This morning reps. from Amazon (NASDAQ:AMZN) said that the company will cut ties with its California-based affiliates due to a new state law that taxes online retailers, set to go into effect tomorrow. Republican Tax Commissioner George Runner has spoken out against the bill, saying “thousands of affiliates across California were losing their jobs [as a result of actions by Amazon and others].” Gov. Jerry Brown signed the bill into state law yesterday, following nine other states to have passed similar legislation in 2011. The online sales tax allows government to tax sales of e-retailers that have affiliate companies in-state. Amazon’s “Kindle” plant in Cupertino, CA, operated by affiliate A2Z Development Centers, is among the company’s most concerning vulnerabilities to the new law.
The state government believes revenue from the new law will help California surmount a growing budget deficit, with estimates that it will bring in additional income of $200 million per year. Gov. Brown said of the law, “[it’s] a common-sense idea,” to tax e-commerce business the same as regular retail outfits, though reps. of Amazon and in-state affiliates see the change as concerning. The company wrote to its Cali-based affiliates, “We oppose this bill because it is unconstitutional and counterproductive,” with Global Policy VP Paul Miesner adding, “This legislation is counterproductive and will not cause our retail business to collect sales tax for the state.”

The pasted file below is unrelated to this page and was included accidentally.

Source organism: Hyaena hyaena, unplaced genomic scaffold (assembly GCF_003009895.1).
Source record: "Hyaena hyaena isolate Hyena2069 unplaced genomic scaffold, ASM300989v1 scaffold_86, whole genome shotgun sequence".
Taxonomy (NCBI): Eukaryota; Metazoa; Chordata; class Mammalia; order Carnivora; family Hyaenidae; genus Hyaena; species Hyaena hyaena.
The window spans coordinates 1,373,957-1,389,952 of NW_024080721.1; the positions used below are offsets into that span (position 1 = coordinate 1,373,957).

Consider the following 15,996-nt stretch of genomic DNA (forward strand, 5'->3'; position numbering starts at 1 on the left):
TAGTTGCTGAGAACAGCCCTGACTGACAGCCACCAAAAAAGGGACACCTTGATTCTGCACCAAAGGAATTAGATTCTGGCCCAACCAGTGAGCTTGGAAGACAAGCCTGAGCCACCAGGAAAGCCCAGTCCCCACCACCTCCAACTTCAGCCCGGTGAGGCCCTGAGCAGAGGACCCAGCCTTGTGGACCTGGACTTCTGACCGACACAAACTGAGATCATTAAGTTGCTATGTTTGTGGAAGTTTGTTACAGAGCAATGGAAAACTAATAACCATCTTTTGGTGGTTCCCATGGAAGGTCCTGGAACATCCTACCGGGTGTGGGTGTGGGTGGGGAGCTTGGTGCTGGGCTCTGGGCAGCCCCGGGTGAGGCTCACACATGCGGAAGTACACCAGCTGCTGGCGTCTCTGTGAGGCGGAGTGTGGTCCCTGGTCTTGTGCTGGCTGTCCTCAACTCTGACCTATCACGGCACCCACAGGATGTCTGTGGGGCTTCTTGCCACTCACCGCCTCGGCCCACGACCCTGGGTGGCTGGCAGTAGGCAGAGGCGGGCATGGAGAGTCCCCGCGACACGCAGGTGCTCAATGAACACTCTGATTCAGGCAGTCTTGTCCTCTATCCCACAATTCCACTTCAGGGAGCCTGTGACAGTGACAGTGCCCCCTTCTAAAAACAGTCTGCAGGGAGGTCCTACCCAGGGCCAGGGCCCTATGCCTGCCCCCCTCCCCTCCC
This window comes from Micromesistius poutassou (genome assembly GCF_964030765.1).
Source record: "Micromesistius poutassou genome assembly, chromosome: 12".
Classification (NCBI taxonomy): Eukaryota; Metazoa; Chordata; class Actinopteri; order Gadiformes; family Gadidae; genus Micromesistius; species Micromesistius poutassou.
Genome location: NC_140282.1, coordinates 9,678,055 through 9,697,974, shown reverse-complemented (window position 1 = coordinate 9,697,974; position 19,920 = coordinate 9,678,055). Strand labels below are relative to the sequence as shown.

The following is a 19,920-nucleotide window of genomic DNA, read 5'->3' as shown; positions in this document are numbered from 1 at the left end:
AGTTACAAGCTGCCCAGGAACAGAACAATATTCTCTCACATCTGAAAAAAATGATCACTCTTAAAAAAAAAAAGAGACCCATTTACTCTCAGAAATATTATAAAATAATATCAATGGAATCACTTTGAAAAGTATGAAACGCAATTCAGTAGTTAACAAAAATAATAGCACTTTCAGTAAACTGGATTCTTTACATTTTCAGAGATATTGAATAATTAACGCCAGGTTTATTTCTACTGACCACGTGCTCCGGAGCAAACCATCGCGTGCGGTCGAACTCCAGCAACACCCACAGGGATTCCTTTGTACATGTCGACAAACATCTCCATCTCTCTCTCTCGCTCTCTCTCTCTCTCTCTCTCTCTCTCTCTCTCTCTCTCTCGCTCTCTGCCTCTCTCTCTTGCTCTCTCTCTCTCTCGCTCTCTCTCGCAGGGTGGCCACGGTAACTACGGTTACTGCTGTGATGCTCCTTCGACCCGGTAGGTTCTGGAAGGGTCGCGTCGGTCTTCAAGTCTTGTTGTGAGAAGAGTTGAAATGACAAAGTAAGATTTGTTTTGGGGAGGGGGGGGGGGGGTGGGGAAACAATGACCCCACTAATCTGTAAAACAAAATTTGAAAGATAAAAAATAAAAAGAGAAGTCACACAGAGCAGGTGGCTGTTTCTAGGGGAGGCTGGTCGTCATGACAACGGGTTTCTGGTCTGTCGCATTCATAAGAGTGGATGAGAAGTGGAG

Amazon (NASDAQ:AMZN) plans to challenge the constitutionality of the law, which nimbly works around a 1992 supreme court ruling that states cannot tax companies that don’t have a physical in state presence. Meanwhile, affiliates of Amazon, which profit by directing sales and internet traffic to the website and company products, are set to migrate to new territory. Loren Bendele, chief executive of Savings.com, a large affiliate, says, “We have to consider it [leaving California], It does not look good for our business.” Another affiliate that runs a photo website in San Diego adds, “Will it be Las Vegas or Scottsdale or Ensenada? It’s a question of where, not if.”
Amazon had challenged similar legislation in New York but lost the case, though substantial differences in the California state law may give the company fodder to mount a stronger argument this time around.
Competitors to Watch: eBay Inc. (NASDAQ:EBAY), Overstock.com, Inc. (NASDAQ:OSTK), Wal-Mart Stores, Inc. (NYSE:WMT), Google Inc. (NASDAQ:GOOG), Barnes & Noble, Inc. (NYSE:BKS), Costco Wholesale Corp. (NASDAQ:COST), Best Buy Co., Inc. (NYSE:BBY), OverStock.com (NASDAQ:OSTK), HSN (NASDAQ:HSNI), PC Mall, Inc. (NASDAQ:MALL), Target (NYSE:TGT) and Apple Inc. (NASDAQ:AAPL).